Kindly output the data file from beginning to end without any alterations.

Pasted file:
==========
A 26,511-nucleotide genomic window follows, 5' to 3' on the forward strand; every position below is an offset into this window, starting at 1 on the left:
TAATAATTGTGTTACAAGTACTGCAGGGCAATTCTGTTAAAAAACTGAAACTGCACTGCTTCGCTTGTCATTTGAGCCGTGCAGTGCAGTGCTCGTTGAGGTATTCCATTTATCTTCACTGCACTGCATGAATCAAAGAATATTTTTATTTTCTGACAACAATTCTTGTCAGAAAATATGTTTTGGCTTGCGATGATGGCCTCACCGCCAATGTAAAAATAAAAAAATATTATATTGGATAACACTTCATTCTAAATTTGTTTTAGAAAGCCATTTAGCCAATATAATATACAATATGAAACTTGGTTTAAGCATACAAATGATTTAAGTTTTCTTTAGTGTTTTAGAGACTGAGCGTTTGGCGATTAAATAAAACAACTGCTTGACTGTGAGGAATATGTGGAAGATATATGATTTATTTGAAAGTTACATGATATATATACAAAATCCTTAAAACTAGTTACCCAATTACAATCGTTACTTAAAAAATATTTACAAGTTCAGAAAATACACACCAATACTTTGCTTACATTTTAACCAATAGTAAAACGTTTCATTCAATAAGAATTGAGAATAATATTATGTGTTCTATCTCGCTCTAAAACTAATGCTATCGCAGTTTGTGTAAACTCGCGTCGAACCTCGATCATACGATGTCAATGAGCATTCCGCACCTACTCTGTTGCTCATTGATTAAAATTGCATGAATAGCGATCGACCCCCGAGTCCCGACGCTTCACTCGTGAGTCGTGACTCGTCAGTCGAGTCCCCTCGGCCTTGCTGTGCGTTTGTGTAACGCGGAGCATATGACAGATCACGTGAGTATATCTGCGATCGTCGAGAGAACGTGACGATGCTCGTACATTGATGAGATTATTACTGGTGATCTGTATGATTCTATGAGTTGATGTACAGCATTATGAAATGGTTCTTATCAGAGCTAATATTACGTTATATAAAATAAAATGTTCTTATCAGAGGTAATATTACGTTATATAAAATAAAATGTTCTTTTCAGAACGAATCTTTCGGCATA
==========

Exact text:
A 26,511-nucleotide genomic window follows, 5' to 3' on the forward strand; every position below is an offset into this window, starting at 1 on the left:
TAATAATTGTGTTACAAGTACTGCAGGGCAATTCTGTTAAAAAACTGAAACTGCACTGCTTCGCTTGTCATTTGAGCCGTGCAGTGCAGTGCTCGTTGAGGTATTCCATTTATCTTCACTGCACTGCATGAATCAAAGAATATTTTTATTTTCTGACAACAATTCTTGTCAGAAAATATGTTTTGGCTTGCGATGATGGCCTCACCGCCAATGTAAAAATAAAAAAATATTATATTGGATAACACTTCATTCTAAATTTGTTTTAGAAAGCCATTTAGCCAATATAATATACAATATGAAACTTGGTTTAAGCATACAAATGATTTAAGTTTTCTTTAGTGTTTTAGAGACTGAGCGTTTGGCGATTAAATAAAACAACTGCTTGACTGTGAGGAATATGTGGAAGATATATGATTTATTTGAAAGTTACATGATATATATACAAAATCCTTAAAACTAGTTACCCAATTACAATCGTTACTTAAAAAATATTTACAAGTTCAGAAAATACACACCAATACTTTGCTTACATTTTAACCAATAGTAAAACGTTTCATTCAATAAGAATTGAGAATAATATTATGTGTTCTATCTCGCTCTAAAACTAATGCTATCGCAGTTTGTGTAAACTCGCGTCGAACCTCGATCATACGATGTCAATGAGCATTCCGCACCTACTCTGTTGCTCATTGATTAAAATTGCATGAATAGCGATCGACCCCCGAGTCCCGACGCTTCACTCGTGAGTCGTGACTCGTCAGTCGAGTCCCCTCGGCCTTGCTGTGCGTTTGTGTAACGCGGAGCATATGACAGATCACGTGAGTATATCTGCGATCGTCGAGAGAACGTGACGATGCTCGTACATTGATGAGATTATTACTGGTGATCTGTATGATTCTATGAGTTGATGTACAGCATTATGAAATGGTTCTTATCAGAGCTAATATTACGTTATATAAAATAAAATGTTCTTATCAGAGGTAATATTACGTTATATAAAATAAAATGTTCTTTTCAGAACGAATCTTTCGGCATA